To Frankfurt and Back

27Oct08

I visited the Frankfurt Book Fair last weekend and though the sky may have been falling around the world with the stock market crash, you would never have known it from the boisterous mood. It is amazing to see the international landscape of publishing at work. Someone I know described it as a Turkish bazaar with frenetic buyers and sellers trading their wares, which is not far off. Farley Chase, who handles the foreign rights for the agency (as well as his own full list of clients including the recent big bestseller Waiter Rant) set up more than fifty meetings with publishers from Europe, Asia and South America. Publishers were very interested in a bunch of our titles, particularly a new YA book that Holly Root sold called Demonglass that Hyperion is publishing in the US and which we’ve now sold all over the world. But what Frankfurt really does is remind you that people all over the world still love to be in the business of publishing good books, and they very much enjoy meeting each other and sharing their favorite new projects.  No doubt YA fiction and big publicity driven non-fiction are the books du jour.

Of course, being back in New York brought an immediate return to reality. A publisher sent a cancellation letter for one of my books, even though there were no editorial problems with the project. It turns out the publisher was having financial problems and decided to cut some titles, and used the fact that the author was a couple of weeks late with the revisions as an excuse to ask for the money back. I won’t name the publisher, (it’s not one of the big five) but suffice to say that business is getting tough and authors need to make sure to hit their deadlines. There is going to be very little leeway from publishers in the coming recession. I will be sticking up for my author on this one though so wish me luck.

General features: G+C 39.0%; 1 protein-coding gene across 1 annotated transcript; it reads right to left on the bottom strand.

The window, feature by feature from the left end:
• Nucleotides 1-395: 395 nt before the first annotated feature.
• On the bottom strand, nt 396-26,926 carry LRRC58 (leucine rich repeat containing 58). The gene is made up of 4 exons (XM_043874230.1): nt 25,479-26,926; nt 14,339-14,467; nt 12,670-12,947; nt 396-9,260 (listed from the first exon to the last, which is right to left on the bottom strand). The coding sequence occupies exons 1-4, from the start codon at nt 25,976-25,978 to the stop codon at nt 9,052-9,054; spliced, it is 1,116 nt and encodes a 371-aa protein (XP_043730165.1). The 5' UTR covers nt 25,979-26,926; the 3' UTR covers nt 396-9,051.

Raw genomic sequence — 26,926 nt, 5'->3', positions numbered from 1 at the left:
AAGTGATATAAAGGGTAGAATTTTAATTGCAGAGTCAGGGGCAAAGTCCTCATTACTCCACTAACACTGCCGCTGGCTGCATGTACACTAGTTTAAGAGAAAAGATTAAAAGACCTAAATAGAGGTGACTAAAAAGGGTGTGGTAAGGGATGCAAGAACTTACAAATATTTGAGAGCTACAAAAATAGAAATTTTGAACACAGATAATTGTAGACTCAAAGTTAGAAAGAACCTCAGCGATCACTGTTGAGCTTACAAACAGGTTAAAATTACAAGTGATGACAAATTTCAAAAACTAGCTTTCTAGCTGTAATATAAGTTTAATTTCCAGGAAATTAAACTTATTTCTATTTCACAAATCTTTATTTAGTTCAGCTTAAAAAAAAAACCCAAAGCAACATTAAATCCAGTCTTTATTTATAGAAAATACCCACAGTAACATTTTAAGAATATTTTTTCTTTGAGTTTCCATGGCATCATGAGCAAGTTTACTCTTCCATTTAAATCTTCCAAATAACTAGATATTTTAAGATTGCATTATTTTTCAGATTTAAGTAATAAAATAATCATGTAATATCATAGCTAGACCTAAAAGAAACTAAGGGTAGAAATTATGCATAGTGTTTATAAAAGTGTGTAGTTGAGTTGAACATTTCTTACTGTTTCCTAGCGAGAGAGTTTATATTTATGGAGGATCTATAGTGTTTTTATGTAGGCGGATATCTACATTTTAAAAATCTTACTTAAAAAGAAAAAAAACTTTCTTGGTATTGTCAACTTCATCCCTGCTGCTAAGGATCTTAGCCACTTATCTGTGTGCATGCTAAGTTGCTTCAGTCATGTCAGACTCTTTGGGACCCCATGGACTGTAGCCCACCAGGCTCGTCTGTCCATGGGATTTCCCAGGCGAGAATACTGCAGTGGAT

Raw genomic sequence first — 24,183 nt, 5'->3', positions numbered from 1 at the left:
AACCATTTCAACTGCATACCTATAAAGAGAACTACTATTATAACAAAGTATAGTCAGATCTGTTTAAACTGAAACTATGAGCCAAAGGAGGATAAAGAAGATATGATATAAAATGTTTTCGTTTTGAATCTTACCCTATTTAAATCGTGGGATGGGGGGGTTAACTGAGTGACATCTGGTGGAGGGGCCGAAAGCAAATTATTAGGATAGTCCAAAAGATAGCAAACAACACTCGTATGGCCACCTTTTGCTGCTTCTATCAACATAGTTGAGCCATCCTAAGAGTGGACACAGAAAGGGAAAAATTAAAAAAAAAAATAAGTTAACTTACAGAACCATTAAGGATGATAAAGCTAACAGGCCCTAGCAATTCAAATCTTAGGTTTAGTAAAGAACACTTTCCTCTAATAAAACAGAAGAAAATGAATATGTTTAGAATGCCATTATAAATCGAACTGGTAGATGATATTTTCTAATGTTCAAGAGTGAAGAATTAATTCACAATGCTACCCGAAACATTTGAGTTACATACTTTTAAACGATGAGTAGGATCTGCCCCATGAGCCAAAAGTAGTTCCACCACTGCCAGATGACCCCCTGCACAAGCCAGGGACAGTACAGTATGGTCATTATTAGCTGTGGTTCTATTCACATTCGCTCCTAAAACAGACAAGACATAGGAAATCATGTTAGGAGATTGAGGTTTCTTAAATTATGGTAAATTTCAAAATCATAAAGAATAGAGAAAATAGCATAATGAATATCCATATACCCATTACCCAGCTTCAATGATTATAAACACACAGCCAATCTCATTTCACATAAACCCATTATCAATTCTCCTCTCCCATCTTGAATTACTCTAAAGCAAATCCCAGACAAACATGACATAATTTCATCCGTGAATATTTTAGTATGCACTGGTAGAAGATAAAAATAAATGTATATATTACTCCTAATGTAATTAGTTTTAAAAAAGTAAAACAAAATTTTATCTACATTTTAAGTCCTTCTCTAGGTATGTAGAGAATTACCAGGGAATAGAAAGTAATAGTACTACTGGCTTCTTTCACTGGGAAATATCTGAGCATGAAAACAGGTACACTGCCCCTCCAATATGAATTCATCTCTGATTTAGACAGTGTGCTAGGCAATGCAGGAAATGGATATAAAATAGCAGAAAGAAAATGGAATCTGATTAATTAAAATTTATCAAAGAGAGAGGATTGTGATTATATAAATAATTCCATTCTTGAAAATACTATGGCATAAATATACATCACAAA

So, though we may have been ignoring the reality in Frankfurt, the publishers at home certainly weren’t. Maybe they just live closer to Wall Street than the Frankfurter Hoff.

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3 Responses to “To Frankfurt and Back”

  1. Yay! Delighted to see Waxman joining the agency blog scene. :)

    Good luck with your cancellation negotiation.

  2. sigh. grreeaat, just great. yeah times are bad and the book market is suffering :-/

    I was in franfurt last month and i saw loads of hot german guys!

  3. Welcome to the wonderful world of blogging!

    Looking forward to reading about the biz from your perspective.


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